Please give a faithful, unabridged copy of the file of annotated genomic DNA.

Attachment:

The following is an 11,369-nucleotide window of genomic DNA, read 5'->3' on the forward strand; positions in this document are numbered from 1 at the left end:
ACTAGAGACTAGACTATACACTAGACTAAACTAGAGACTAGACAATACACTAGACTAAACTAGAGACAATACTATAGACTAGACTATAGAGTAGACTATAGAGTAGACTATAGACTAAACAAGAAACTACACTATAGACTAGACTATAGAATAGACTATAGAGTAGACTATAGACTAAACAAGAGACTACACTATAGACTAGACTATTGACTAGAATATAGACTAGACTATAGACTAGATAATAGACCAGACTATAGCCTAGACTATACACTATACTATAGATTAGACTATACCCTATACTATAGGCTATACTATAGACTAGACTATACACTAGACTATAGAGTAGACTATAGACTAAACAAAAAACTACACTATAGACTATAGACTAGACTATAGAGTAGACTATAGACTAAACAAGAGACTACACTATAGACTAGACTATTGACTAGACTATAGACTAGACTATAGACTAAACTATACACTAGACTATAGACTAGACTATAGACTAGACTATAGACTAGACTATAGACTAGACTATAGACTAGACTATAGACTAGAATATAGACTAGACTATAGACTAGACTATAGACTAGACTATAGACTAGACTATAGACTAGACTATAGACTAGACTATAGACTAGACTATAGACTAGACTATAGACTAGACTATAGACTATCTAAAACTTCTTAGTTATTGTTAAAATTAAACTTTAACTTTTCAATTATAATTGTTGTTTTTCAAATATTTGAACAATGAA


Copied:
The following is an 11,369-nucleotide window of genomic DNA, read 5'->3' on the forward strand; positions in this document are numbered from 1 at the left end:
ACTAGAGACTAGACTATACACTAGACTAAACTAGAGACTAGACAATACACTAGACTAAACTAGAGACAATACTATAGACTAGACTATAGAGTAGACTATAGAGTAGACTATAGACTAAACAAGAAACTACACTATAGACTAGACTATAGAATAGACTATAGAGTAGACTATAGACTAAACAAGAGACTACACTATAGACTAGACTATTGACTAGAATATAGACTAGACTATAGACTAGATAATAGACCAGACTATAGCCTAGACTATACACTATACTATAGATTAGACTATACCCTATACTATAGGCTATACTATAGACTAGACTATACACTAGACTATAGAGTAGACTATAGACTAAACAAAAAACTACACTATAGACTATAGACTAGACTATAGAGTAGACTATAGACTAAACAAGAGACTACACTATAGACTAGACTATTGACTAGACTATAGACTAGACTATAGACTAAACTATACACTAGACTATAGACTAGACTATAGACTAGACTATAGACTAGACTATAGACTAGACTATAGACTAGACTATAGACTAGAATATAGACTAGACTATAGACTAGACTATAGACTAGACTATAGACTAGACTATAGACTAGACTATAGACTAGACTATAGACTAGACTATAGACTAGACTATAGACTAGACTATAGACTATCTAAAACTTCTTAGTTATTGTTAAAATTAAACTTTAACTTTTCAATTATAATTGTTGTTTTTCAAATATTTGAACAATGAA